The ending, well as with most of these books you never really get complete closure but the way this ended was just pointless unless the author is planning another in the series which explains all of the things brought up but not addressed or explored in this book. As a stand alone it gets 2/5 however if another book came out and explained more about it I might re evaluate my scoring.
Most Recent Customer Reviews
Not bad. Elements of 'the passage' and the twelve' I thought. Good to read both points of view about the troubles in northern Ireland. Very well written, funny at times. Read morePublished 16 days ago by Tina bevan
More local and more relevant and real to how it would affect the u, k.....enjoyable character s and audioPublished 6 months ago by Terry McMahon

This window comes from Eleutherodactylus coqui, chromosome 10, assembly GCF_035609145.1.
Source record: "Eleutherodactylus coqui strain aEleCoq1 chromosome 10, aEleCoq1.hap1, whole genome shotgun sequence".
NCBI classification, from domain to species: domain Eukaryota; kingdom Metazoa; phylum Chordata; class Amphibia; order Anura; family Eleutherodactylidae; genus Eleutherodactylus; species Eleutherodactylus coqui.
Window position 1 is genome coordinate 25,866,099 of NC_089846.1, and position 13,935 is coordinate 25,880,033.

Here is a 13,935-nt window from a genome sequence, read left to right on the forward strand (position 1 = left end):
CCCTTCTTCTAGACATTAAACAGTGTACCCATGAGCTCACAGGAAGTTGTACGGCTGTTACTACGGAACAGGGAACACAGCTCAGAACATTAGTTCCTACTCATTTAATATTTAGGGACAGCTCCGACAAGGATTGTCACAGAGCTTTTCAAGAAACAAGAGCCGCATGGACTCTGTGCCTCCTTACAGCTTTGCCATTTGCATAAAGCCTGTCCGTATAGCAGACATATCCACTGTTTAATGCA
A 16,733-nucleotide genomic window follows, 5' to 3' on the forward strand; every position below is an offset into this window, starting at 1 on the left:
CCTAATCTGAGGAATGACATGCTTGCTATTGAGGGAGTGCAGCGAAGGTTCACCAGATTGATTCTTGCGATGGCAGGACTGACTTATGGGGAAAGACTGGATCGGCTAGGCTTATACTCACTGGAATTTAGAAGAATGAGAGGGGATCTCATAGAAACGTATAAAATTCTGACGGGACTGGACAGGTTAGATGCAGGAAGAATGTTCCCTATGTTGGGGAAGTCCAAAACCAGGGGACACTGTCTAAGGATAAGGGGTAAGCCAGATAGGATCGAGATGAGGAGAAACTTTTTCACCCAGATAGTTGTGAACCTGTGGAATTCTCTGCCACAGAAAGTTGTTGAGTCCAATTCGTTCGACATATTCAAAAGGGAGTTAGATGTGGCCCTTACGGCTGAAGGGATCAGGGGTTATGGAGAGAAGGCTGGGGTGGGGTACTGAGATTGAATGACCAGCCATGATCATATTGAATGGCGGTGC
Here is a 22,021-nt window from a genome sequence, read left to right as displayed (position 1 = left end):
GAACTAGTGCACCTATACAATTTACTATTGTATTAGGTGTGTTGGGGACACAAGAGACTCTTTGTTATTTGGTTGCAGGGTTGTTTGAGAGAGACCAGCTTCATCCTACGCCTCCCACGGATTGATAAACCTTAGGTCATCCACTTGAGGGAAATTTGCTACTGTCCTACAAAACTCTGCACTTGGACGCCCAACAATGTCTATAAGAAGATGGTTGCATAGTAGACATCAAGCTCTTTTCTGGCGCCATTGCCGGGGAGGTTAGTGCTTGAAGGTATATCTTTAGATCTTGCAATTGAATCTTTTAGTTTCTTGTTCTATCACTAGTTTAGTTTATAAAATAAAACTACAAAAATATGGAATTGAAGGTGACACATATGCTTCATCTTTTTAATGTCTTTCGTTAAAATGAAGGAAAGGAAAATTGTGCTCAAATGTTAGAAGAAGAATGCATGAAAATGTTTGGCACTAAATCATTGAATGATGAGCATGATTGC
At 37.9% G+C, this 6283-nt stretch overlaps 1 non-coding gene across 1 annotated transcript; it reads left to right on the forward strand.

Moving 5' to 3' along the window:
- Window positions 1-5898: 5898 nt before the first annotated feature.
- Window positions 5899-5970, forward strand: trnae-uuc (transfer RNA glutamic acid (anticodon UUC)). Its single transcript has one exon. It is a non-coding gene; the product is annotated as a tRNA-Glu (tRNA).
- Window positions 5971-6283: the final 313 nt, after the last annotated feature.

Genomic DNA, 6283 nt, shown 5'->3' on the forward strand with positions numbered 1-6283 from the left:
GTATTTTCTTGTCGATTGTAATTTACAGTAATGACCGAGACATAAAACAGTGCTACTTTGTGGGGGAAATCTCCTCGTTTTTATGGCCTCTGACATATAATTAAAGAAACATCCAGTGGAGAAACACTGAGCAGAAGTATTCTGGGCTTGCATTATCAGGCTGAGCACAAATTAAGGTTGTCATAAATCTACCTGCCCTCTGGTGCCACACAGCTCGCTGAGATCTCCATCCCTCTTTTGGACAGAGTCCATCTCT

Well written book. It kept me entertained throughout. I would recommend reading it.Published 11 months ago by andrew gowdy
I read a lot, and I don't think I've not finished a book more than two or three times. I love zombie fiction; I hate this book. Read morePublished 12 months ago by emily husain
Absolutely great book. Although FEVER was better due to the tale of how the virus started, the early days. I love reading about stuff like that. Overall FLU and FEVER great books!Published 15 months ago by Gems
A fairly average story that didn't grab me as much as other zombie fiction I've read recently. It's not bad but I didn't care about the characters either so didn't really engage in... Read morePublished 16 months ago by VampireChick